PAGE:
WITH AN INVITATION TO THE EXHIBITION PREVIEW AT GALERIE ILEANA SONNABEND
Dossier no. 2357 [cover title] | The Thirteen Most Wanted Men.
Paris: Galerie Ileana Sonnabend, (1967).
4to (265 × 180 mm), 6 text leaves and 1 black-and-white screenprint. Essay by Otto Hahn. Contents stapled as issued at the top left corner into the publishers printed card covers, white, text in black; light indentation from paperclip, two minor offset staple rust marks to front at spine from previously storage, otherwise fine, with a hand-written invitation to the exhibition preview attached to the front by paperclip.
First edition. The Thirteen Most Wanted Men series was originally conceived by Warhol in response to a commission to create a public artwork, his first such work, for the 1964 New York World’s Fair. Architect Philip Johnson was responsible for designing the New York State Pavilion and he invited ten up-and-coming artists to each produce a new piece of work to adorn the outside. The invited artists were Peter Agostini, John Chamberlain, Robert Indiana, Ellsworth Kelly, Roy Lichtenstein, Alexander Lieberman, Robert Mallary, Robert Rauschenberg, James Rosenquist, and Andy Warhol. Warhol produced a 20 x 20-foot mural which reproduced mugshots drawn from The Thirteen Most Wanted, a 1962 booklet produced by the New York Police Department for internal distribution, to aid the capture of thirteen fugitives.
Installation of the mural was completed by April 15, 1964, and, after triggering objections at the highest level, New York State Governor Nelson Rockefeller, ordered that the mural be removed. Warhol initially refused, then proposed that the panels be replaced by a series of portraits of Robert Moses, the head of the World’s Fair. However, this alternative did not meet with Philip Johnson’s approval, and instead, Warhol decided to paint over the mural with silver paint a few days later. When the Fair opened to the public on April 22, all that was visible was a 20 x 20-foot silver square. The Thirteen Most Wanted police booklet also served as inspiration for the titles of 13 Most Beautiful Boys and 13 Most Beautiful Women, two series that comprised compilations of Warhol’s 16mm Screen Tests which he had apparently begun around the same time as the World’s Fair mural.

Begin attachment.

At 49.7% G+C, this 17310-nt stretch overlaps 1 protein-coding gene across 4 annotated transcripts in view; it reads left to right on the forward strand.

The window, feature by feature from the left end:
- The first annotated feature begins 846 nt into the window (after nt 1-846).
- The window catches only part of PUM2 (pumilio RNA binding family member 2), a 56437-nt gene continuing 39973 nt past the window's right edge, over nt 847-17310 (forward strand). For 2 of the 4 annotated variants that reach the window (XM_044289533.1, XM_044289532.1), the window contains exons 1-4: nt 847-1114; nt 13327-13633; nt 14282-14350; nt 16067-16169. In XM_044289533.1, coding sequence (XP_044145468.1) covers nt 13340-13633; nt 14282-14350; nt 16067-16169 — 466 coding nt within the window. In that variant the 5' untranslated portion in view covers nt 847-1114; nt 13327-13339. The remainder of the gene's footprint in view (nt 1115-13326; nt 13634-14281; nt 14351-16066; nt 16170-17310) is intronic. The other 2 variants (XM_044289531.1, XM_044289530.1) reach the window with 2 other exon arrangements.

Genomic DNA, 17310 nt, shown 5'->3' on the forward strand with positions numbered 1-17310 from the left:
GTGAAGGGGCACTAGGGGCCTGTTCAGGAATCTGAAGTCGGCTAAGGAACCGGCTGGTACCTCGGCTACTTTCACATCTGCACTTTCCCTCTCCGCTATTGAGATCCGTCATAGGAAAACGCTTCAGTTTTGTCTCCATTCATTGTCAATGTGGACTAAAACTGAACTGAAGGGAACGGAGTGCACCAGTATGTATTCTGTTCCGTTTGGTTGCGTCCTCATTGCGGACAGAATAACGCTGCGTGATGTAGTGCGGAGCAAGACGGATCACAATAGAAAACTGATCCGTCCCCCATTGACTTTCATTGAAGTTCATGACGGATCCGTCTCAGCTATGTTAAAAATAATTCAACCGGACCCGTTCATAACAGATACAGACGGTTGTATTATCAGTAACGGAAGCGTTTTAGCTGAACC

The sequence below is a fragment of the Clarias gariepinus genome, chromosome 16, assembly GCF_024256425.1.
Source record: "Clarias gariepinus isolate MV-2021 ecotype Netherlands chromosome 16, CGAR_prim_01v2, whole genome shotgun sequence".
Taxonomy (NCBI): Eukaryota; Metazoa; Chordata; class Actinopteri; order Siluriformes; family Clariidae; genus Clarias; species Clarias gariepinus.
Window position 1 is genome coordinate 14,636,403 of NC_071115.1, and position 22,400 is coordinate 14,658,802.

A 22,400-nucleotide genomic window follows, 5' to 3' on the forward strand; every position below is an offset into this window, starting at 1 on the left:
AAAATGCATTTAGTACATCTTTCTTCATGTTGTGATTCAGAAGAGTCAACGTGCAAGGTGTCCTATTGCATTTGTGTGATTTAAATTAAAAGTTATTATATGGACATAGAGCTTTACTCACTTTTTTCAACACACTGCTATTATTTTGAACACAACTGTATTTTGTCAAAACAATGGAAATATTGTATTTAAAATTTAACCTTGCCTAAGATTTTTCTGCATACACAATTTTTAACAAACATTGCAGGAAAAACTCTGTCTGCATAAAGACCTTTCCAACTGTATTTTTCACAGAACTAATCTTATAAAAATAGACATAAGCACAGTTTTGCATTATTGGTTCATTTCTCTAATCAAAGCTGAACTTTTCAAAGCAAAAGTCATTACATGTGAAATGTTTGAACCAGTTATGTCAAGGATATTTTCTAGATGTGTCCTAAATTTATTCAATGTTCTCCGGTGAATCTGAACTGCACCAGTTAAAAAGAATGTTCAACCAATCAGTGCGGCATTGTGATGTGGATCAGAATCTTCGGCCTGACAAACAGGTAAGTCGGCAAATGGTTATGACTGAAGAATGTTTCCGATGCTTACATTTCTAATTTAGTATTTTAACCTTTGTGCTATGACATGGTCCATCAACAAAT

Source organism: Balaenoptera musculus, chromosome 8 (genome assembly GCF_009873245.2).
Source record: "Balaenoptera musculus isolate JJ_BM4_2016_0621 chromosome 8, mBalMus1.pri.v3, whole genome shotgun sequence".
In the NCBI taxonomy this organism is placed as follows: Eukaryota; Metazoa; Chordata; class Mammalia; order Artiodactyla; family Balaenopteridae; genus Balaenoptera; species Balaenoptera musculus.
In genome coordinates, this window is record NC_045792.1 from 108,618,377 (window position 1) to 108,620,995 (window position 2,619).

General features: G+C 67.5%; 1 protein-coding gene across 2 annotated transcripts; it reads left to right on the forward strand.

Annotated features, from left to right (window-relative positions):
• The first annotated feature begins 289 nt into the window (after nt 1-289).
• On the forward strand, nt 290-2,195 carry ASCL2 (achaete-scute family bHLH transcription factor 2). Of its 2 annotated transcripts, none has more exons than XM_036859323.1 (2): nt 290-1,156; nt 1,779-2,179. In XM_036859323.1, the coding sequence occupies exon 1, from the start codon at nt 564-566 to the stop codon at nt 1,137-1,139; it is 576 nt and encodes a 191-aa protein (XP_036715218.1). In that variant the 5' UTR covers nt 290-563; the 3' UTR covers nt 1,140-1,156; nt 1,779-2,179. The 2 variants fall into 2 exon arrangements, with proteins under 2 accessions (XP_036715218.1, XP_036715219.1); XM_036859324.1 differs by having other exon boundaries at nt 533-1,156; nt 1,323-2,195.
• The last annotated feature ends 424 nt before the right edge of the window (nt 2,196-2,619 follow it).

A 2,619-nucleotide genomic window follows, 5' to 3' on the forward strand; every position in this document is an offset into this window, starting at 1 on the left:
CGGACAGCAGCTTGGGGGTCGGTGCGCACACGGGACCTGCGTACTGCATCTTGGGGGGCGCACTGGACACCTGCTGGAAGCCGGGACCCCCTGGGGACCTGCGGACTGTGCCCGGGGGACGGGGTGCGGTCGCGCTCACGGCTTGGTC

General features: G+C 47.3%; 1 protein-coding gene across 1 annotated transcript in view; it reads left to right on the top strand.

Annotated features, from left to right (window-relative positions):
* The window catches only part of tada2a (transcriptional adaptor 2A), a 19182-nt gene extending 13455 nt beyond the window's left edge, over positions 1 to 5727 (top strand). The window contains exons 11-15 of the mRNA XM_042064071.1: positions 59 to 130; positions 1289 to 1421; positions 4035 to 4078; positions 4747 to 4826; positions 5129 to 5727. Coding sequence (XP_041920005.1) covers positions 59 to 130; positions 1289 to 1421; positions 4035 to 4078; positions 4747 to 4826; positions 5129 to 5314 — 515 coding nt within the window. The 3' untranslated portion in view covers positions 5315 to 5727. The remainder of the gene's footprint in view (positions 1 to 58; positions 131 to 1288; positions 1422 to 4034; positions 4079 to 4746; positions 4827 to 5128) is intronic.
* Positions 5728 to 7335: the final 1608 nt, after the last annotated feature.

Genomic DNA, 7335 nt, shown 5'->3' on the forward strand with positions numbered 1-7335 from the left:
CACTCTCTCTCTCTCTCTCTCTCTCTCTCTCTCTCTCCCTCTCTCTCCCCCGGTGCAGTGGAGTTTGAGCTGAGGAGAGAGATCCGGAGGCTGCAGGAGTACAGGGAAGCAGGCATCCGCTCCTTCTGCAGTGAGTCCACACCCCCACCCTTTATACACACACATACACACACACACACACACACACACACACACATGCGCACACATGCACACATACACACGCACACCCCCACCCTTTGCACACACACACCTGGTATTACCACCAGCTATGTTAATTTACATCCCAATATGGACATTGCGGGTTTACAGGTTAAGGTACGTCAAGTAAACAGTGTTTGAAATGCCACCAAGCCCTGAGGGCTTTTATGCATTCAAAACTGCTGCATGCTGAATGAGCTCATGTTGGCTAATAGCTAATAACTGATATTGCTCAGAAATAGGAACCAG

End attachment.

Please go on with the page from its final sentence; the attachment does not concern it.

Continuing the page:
Later that year Warhol used the same silkscreens to make a series of slightly smaller paintings on canvas. According to the Andy Warhol Catalogue Raisonné, ‘In late September 1964, when Warhol joined the Leo Castelli Gallery, eight canvases were recorded in the gallery registry... According to the registry, these canvases were consigned to Ileana Sonnabend in May 1966, a year before they were exhibited at her Paris gallery... The Sonnabend exhibition travelled to Galerie Rudolf Zwirner, Cologne, where it was on view in September and October, and to the Rowan Gallery, London, in March 1968.’
This catalogue for the Sonnabend exhibition includes a print of Most Wanted Man #11, John Joseph H., Jr. This mugshot photograph of John Joseph Henehan Jr. originally appeared on page 13 of the New York Police Department booklet. Henehan is described as being slight of build, with brown wavy hair, brown eyes and ‘tattoo marks: on left arm, a panther and a rose with Eileen and John; on right arm, a heart.’ At the time he was being sought for armed robbery and drug possession.